## Another bug report (mine!)

As I mentioned in my last article, there might have been a problem with the CRT saver the way it was written in that column. It turns out that the program actually can crash because of collision of the local stacks and therefore the two parts of the routine have to have separate local stacks. Listing 2 shows the change that has to be made in the program. The MacTutor source disk contains the corrected version, which is to my knowledge safe to use (I'm using it now...).

See you next time!

## Table 1: single and extended precision benchmarks

10000 operations (pi•e)

single add: 0.83 sec -> 12.0 Kflops

single sub: 1.0 sec -> 10.0 Kflops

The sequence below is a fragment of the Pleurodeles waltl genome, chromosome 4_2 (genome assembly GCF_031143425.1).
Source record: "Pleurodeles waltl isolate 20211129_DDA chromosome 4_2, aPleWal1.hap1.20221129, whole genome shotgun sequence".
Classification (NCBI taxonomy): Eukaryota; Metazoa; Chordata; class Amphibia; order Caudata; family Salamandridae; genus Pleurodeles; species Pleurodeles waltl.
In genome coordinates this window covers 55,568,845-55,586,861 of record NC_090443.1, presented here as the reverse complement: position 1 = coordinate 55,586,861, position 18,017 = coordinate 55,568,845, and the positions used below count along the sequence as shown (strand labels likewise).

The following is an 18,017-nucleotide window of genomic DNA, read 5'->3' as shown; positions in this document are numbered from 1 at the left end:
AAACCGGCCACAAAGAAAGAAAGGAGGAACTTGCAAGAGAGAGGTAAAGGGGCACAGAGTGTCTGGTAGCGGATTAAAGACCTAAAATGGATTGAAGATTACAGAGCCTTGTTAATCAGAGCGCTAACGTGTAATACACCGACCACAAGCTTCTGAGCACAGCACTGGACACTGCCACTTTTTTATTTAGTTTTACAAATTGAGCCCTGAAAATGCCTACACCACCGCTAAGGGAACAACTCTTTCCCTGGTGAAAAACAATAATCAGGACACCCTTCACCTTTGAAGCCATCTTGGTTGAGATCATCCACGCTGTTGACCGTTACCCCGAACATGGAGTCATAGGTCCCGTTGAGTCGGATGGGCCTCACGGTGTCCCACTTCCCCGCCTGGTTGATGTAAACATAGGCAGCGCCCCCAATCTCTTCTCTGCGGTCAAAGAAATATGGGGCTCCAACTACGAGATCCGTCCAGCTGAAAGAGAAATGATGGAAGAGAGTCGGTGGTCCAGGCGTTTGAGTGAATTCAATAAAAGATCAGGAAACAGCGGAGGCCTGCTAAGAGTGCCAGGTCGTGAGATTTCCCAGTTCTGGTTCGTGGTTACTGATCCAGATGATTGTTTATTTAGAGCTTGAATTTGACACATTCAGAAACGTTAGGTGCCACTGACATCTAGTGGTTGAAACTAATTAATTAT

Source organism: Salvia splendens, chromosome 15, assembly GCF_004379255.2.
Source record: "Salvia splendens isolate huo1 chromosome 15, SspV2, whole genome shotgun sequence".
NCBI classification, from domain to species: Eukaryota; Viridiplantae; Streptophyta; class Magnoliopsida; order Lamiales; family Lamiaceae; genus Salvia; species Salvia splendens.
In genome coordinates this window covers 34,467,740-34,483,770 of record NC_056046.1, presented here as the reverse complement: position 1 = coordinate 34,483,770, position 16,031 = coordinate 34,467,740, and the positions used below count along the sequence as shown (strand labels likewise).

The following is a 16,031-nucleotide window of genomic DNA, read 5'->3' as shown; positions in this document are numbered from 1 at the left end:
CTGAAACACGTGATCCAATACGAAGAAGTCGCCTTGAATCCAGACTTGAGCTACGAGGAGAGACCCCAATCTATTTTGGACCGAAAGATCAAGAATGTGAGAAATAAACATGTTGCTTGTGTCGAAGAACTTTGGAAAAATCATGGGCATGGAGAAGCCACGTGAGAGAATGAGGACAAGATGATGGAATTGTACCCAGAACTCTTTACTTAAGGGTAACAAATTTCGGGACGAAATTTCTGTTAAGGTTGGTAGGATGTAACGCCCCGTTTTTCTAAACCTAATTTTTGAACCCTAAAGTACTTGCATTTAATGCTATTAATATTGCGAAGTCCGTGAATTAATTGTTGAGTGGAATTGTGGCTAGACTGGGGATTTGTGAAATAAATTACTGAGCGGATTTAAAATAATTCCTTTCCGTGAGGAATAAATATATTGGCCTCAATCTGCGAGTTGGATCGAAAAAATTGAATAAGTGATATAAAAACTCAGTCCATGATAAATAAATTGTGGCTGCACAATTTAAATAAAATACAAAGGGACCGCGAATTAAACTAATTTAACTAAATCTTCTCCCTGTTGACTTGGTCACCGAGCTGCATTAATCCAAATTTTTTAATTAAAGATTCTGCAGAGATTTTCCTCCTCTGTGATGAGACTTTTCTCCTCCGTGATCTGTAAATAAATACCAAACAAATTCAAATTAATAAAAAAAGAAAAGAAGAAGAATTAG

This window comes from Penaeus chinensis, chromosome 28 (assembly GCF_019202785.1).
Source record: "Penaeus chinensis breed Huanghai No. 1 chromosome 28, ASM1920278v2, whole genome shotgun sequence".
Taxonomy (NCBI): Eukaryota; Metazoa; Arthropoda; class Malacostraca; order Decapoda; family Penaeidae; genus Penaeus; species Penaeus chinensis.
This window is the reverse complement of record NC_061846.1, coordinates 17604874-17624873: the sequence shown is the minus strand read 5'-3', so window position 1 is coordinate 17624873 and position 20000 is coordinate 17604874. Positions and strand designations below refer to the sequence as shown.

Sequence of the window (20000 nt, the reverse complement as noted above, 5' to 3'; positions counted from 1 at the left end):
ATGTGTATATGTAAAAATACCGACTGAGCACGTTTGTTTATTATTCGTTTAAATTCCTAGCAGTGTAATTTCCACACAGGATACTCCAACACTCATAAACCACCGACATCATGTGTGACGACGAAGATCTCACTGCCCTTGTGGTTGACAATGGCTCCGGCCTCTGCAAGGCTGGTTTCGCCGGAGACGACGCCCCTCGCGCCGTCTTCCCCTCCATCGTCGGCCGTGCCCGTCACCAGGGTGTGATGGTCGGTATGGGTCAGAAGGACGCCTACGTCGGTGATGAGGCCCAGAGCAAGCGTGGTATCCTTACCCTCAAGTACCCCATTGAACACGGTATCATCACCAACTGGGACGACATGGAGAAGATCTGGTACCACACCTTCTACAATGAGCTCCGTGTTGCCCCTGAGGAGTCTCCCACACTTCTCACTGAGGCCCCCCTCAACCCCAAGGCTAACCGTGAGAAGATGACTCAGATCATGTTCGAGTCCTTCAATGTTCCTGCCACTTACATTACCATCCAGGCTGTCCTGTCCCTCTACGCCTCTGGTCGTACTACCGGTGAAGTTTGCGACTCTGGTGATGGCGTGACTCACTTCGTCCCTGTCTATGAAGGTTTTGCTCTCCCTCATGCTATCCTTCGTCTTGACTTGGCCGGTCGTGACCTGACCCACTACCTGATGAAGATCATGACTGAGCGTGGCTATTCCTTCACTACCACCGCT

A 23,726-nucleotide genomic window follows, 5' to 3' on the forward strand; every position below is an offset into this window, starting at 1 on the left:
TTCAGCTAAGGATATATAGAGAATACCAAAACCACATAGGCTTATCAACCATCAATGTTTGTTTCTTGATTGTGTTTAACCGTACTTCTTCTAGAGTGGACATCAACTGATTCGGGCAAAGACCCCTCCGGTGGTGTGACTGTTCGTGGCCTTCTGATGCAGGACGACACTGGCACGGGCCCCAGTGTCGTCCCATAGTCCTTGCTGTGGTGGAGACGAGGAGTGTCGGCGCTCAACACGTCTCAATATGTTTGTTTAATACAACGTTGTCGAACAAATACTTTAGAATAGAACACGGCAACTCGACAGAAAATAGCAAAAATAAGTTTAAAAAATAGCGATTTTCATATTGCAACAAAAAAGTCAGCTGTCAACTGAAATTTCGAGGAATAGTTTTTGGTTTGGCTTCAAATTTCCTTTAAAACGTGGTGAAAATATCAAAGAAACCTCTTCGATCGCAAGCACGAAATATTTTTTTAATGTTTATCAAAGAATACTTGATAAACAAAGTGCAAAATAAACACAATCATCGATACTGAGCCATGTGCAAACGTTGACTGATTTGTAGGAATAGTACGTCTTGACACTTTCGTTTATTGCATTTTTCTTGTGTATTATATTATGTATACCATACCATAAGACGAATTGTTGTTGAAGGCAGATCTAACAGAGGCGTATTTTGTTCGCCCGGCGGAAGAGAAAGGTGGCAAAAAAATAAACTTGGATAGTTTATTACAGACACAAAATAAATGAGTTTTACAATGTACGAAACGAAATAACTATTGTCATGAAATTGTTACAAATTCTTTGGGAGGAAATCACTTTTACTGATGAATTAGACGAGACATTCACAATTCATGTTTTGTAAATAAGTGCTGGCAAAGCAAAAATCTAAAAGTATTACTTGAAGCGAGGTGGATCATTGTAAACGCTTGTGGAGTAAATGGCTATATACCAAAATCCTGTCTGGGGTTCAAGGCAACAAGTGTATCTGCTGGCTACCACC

single mul: 0.95 sec -> 10.5 Kflops

single div: 1.3 sec -> 7.7 Kflops

extended add: 4.47 sec -> 2.2 Kflops

extended sub: 4.73 sec -> 2.1 Kflops

extended mul: 7.0 sec -> 1.4 Kflops

extended div: 13.35 sec -> 0.75 Kflops

speedup sub: 4.8

speedup mul: 7.37

speedup div: 10.3

```Listing 1: single precision floating point math primitives, for installation
into Forth systems
( 32 bit floating point routines )
(  © 27.4.1986 J. Langowski /MacTutor )
( This code may be used freely for non-commercial
purposes to speed up the inSANEly precise and slow
Macintosh floating point package. Any inclusion in
software that is distributed commercially requires the
author's permission. )

only forth also assembler also sane

CODE     S>F
PEA     (A6)
SUBI.L  #\$A,D7
MOVE.L  D7,-(A7)
MOVE.W  #\$100E,-(A7)
_Pack4
RTS
END-CODE

CODE     F>S
MOVE.L  D7,-(A7)
SUBQ.L  #\$4,A6
PEA     (A6)
MOVE.W  #\$1010,-(A7)
_Pack4
RTS
END-CODE

CODE     S+      ( 32 bit FP add )
MOVE.L  (A6)+,D1
BEQ     @1
MOVE.L  (A6)+,D0
MOVE.L  D1,-(A6)
@1       RTS

MOVE.L  D0,D2
( number in D0 will be called u )
MOVE.L  D1,D3
( and in D1 v )